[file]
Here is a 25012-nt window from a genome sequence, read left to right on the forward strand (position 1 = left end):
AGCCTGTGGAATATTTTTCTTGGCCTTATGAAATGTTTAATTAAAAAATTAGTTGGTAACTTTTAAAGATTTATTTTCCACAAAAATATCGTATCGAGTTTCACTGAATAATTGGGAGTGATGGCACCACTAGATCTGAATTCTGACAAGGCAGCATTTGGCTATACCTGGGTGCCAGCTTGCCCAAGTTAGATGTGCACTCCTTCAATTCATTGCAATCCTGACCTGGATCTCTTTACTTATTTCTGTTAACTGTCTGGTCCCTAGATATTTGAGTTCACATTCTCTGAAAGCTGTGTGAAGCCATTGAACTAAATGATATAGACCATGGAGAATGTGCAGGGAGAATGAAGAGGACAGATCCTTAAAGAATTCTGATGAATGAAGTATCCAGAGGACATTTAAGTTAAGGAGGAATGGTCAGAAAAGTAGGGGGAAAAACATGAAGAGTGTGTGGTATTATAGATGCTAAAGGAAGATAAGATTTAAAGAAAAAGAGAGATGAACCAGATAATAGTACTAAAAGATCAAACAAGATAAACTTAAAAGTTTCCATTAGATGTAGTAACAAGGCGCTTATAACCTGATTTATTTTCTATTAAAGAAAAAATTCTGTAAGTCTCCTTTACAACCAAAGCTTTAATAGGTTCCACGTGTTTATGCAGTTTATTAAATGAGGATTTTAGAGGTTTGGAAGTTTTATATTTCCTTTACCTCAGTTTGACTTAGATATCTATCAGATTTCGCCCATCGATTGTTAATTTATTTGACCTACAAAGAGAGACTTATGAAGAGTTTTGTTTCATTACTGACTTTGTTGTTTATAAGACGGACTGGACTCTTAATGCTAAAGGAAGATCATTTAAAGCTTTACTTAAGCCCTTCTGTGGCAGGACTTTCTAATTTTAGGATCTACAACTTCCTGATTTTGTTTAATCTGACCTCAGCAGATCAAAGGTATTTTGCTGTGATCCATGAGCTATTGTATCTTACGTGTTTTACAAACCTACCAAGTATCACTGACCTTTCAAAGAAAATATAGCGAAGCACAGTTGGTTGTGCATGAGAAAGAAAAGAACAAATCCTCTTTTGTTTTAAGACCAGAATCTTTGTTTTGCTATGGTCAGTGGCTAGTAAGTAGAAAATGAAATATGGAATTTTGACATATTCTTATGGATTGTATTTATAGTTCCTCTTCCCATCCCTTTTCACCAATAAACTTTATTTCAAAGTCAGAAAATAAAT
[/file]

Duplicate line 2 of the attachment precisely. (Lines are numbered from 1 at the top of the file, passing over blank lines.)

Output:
AGCCTGTGGAATATTTTTCTTGGCCTTATGAAATGTTTAATTAAAAAATTAGTTGGTAACTTTTAAAGATTTATTTTCCACAAAAATATCGTATCGAGTTTCACTGAATAATTGGGAGTGATGGCACCACTAGATCTGAATTCTGACAAGGCAGCATTTGGCTATACCTGGGTGCCAGCTTGCCCAAGTTAGATGTGCACTCCTTCAATTCATTGCAATCCTGACCTGGATCTCTTTACTTATTTCTGTTAACTGTCTGGTCCCTAGATATTTGAGTTCACATTCTCTGAAAGCTGTGTGAAGCCATTGAACTAAATGATATAGACCATGGAGAATGTGCAGGGAGAATGAAGAGGACAGATCCTTAAAGAATTCTGATGAATGAAGTATCCAGAGGACATTTAAGTTAAGGAGGAATGGTCAGAAAAGTAGGGGGAAAAACATGAAGAGTGTGTGGTATTATAGATGCTAAAGGAAGATAAGATTTAAAGAAAAAGAGAGATGAACCAGATAATAGTACTAAAAGATCAAACAAGATAAACTTAAAAGTTTCCATTAGATGTAGTAACAAGGCGCTTATAACCTGATTTATTTTCTATTAAAGAAAAAATTCTGTAAGTCTCCTTTACAACCAAAGCTTTAATAGGTTCCACGTGTTTATGCAGTTTATTAAATGAGGATTTTAGAGGTTTGGAAGTTTTATATTTCCTTTACCTCAGTTTGACTTAGATATCTATCAGATTTCGCCCATCGATTGTTAATTTATTTGACCTACAAAGAGAGACTTATGAAGAGTTTTGTTTCATTACTGACTTTGTTGTTTATAAGACGGACTGGACTCTTAATGCTAAAGGAAGATCATTTAAAGCTTTACTTAAGCCCTTCTGTGGCAGGACTTTCTAATTTTAGGATCTACAACTTCCTGATTTTGTTTAATCTGACCTCAGCAGATCAAAGGTATTTTGCTGTGATCCATGAGCTATTGTATCTTACGTGTTTTACAAACCTACCAAGTATCACTGACCTTTCAAAGAAAATATAGCGAAGCACAGTTGGTTGTGCATGAGAAAGAAAAGAACAAATCCTCTTTTGTTTTAAGACCAGAATCTTTGTTTTGCTATGGTCAGTGGCTAGTAAGTAGAAAATGAAATATGGAATTTTGACATATTCTTATGGATTGTATTTATAGTTCCTCTTCCCATCCCTTTTCACCAATAAACTTTATTTCAAAGTCAGAAAATAAAT